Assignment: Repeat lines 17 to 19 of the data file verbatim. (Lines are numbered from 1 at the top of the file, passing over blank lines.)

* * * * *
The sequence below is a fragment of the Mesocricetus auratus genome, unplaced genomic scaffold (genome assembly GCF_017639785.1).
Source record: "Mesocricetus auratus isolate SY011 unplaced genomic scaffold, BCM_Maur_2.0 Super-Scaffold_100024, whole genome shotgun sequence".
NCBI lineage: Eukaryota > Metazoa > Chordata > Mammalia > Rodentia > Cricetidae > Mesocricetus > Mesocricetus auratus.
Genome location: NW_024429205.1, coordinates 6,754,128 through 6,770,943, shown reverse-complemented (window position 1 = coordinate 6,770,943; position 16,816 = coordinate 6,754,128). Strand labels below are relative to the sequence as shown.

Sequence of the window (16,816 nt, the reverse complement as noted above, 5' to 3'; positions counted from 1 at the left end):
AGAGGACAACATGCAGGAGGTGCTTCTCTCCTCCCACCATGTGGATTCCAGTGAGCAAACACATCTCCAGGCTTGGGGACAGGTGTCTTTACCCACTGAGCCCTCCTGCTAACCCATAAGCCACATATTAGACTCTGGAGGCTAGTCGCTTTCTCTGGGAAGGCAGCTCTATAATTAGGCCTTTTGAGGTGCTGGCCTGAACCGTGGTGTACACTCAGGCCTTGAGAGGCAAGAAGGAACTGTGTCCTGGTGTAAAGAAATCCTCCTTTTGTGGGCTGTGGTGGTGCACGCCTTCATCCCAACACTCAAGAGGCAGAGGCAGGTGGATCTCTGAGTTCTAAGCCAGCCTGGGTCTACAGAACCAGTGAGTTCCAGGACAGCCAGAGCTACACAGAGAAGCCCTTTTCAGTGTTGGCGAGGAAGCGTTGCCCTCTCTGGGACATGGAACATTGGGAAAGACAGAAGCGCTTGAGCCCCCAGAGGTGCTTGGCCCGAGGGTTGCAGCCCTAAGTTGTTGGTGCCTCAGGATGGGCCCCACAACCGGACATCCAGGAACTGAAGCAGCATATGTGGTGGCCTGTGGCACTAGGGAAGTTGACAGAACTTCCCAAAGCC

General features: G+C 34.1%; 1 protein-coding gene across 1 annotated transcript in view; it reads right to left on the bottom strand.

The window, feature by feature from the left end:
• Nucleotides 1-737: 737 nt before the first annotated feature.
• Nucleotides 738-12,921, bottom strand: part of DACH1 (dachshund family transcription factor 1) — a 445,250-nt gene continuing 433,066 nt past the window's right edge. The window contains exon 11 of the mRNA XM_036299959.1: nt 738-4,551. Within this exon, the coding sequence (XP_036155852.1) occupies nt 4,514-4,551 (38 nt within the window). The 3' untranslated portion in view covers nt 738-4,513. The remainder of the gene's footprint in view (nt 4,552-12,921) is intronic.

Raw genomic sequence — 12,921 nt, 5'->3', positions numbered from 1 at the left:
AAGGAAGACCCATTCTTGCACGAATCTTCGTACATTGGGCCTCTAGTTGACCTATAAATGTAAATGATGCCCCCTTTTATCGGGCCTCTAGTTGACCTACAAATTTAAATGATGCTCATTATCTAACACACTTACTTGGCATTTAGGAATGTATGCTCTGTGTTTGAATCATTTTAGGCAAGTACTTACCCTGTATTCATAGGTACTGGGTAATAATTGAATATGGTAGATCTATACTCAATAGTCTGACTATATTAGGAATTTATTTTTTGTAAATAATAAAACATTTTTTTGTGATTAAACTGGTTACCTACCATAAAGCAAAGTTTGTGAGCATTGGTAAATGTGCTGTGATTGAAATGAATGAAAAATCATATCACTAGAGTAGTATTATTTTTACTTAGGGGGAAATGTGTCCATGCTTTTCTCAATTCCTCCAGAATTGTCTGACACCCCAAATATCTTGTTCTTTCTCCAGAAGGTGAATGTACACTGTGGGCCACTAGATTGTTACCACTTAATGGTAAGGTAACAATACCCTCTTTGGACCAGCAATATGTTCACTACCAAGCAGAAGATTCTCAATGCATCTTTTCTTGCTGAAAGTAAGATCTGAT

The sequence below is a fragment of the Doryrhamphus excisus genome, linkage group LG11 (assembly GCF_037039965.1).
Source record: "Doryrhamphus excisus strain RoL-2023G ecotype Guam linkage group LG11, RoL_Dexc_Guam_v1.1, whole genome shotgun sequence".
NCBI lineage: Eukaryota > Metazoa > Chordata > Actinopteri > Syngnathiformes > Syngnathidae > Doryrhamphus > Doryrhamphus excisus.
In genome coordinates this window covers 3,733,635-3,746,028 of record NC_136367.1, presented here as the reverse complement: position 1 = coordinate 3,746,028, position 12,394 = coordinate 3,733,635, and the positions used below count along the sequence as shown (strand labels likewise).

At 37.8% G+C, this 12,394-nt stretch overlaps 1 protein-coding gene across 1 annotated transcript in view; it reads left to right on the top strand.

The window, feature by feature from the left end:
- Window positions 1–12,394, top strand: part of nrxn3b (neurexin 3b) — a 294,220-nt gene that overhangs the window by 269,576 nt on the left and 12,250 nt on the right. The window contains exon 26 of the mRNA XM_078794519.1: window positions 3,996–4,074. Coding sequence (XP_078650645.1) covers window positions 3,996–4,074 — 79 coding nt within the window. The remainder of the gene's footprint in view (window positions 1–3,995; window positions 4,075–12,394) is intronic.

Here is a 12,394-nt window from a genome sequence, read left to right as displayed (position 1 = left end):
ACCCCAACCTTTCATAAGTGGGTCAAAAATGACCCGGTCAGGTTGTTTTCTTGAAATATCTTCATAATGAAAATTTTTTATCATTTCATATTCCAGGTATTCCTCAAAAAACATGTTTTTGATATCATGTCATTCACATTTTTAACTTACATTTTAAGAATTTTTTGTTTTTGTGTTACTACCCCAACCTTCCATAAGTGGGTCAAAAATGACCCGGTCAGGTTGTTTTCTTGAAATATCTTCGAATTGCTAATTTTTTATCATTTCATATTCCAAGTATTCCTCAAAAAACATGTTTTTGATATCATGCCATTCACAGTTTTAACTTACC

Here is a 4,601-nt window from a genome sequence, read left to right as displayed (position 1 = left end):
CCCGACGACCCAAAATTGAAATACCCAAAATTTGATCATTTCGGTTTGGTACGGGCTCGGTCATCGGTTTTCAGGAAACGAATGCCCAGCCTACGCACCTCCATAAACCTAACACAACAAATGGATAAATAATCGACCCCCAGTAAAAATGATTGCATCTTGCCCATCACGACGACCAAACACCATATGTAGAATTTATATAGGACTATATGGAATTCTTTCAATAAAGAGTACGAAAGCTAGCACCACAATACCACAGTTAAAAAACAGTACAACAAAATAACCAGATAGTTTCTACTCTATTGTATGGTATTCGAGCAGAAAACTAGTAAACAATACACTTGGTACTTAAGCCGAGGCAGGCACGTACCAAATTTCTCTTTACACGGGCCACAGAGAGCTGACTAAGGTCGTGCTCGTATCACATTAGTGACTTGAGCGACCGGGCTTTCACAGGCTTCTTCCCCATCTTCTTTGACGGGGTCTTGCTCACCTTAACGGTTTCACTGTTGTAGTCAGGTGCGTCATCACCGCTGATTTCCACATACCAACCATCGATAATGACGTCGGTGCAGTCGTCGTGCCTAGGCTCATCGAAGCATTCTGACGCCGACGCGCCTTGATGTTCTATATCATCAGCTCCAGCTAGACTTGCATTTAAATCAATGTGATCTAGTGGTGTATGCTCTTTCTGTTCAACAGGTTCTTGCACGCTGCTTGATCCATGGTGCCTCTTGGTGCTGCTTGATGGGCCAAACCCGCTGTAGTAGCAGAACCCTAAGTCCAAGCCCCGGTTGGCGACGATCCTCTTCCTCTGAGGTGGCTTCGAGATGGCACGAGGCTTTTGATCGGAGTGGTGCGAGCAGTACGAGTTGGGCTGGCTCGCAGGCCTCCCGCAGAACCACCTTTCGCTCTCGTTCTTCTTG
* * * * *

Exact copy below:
At 37.8% G+C, this 12,394-nt stretch overlaps 1 protein-coding gene across 1 annotated transcript in view; it reads left to right on the top strand.

The window, feature by feature from the left end:
- Window positions 1–12,394, top strand: part of nrxn3b (neurexin 3b) — a 294,220-nt gene that overhangs the window by 269,576 nt on the left and 12,250 nt on the right. The window contains exon 26 of the mRNA XM_078794519.1: window positions 3,996–4,074. Coding sequence (XP_078650645.1) covers window positions 3,996–4,074 — 79 coding nt within the window. The remainder of the gene's footprint in view (window positions 1–3,995; window positions 4,075–12,394) is intronic.